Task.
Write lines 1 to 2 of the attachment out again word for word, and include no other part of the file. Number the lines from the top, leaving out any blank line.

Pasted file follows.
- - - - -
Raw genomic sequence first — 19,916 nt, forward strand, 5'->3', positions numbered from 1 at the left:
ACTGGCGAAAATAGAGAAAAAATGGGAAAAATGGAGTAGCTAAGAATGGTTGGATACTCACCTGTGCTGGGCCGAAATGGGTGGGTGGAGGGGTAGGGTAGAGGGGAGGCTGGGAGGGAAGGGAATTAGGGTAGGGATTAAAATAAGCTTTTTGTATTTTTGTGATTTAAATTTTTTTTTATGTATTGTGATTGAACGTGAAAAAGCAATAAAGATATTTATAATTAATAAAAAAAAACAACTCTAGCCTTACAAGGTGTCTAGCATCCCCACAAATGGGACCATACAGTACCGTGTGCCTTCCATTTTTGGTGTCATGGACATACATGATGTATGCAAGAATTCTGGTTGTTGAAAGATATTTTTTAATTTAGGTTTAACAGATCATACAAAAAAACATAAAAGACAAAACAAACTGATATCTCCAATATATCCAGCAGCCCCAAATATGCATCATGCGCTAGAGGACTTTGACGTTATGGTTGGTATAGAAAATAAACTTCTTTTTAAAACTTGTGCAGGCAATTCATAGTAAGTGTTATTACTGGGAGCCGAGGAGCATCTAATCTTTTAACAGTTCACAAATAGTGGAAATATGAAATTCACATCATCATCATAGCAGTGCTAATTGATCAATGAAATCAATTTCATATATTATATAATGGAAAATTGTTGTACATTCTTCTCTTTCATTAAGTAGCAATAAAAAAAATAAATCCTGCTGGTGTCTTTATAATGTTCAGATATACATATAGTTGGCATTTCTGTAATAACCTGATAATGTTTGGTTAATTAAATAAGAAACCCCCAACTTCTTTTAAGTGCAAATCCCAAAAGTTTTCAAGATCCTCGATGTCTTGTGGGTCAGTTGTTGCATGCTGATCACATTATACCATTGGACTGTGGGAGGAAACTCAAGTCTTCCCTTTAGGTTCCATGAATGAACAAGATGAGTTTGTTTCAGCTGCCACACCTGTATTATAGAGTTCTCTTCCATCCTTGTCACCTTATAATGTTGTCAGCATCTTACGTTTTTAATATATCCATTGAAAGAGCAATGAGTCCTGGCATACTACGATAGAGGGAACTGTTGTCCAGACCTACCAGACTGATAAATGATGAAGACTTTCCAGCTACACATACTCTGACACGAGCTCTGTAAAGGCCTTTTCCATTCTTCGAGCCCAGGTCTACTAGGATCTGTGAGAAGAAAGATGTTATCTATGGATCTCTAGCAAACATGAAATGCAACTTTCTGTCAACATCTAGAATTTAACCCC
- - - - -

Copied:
Raw genomic sequence first — 19,916 nt, forward strand, 5'->3', positions numbered from 1 at the left:
ACTGGCGAAAATAGAGAAAAAATGGGAAAAATGGAGTAGCTAAGAATGGTTGGATACTCACCTGTGCTGGGCCGAAATGGGTGGGTGGAGGGGTAGGGTAGAGGGGAGGCTGGGAGGGAAGGGAATTAGGGTAGGGATTAAAATAAGCTTTTTGTATTTTTGTGATTTAAATTTTTTTTTATGTATTGTGATTGAACGTGAAAAAGCAATAAAGATATTTATAATTAATAAAAAAAAACAACTCTAGCCTTACAAGGTGTCTAGCATCCCCACAAATGGGACCATACAGTACCGTGTGCCTTCCATTTTTGGTGTCATGGACATACATGATGTATGCAAGAATTCTGGTTGTTGAAAGATATTTTTTAATTTAGGTTTAACAGATCATACAAAAAAACATAAAAGACAAAACAAACTGATATCTCCAATATATCCAGCAGCCCCAAATATGCATCATGCGCTAGAGGACTTTGACGTTATGGTTGGTATAGAAAATAAACTTCTTTTTAAAACTTGTGCAGGCAATTCATAGTAAGTGTTATTACTGGGAGCCGAGGAGCATCTAATCTTTTAACAGTTCACAAATAGTGGAAATATGAAATTCACATCATCATCATAGCAGTGCTAATTGATCAATGAAATCAATTTCATATATTATATAATGGAAAATTGTTGTACATTCTTCTCTTTCATTAAGTAGCAATAAAAAAAATAAATCCTGCTGGTGTCTTTATAATGTTCAGATATACATATAGTTGGCATTTCTGTAATAACCTGATAATGTTTGGTTAATTAAATAAGAAACCCCCAACTTCTTTTAAGTGCAAATCCCAAAAGTTTTCAAGATCCTCGATGTCTTGTGGGTCAGTTGTTGCATGCTGATCACATTATACCATTGGACTGTGGGAGGAAACTCAAGTCTTCCCTTTAGGTTCCATGAATGAACAAGATGAGTTTGTTTCAGCTGCCACACCTGTATTATAGAGTTCTCTTCCATCCTTGTCACCTTATAATGTTGTCAGCATCTTACGTTTTTAATATATCCATTGAAAGAGCAATGAGTCCTGGCATACTACGATAGAGGGAACTGTTGTCCAGACCTACCAGACTGATAAATGATGAAGACTTTCCAGCTACACATACTCTGACACGAGCTCTGTAAAGGCCTTTTCCATTCTTCGAGCCCAGGTCTACTAGGATCTGTGAGAAGAAAGATGTTATCTATGGATCTCTAGCAAACATGAAATGCAACTTTCTGTCAACATCTAGAATTTAACCCC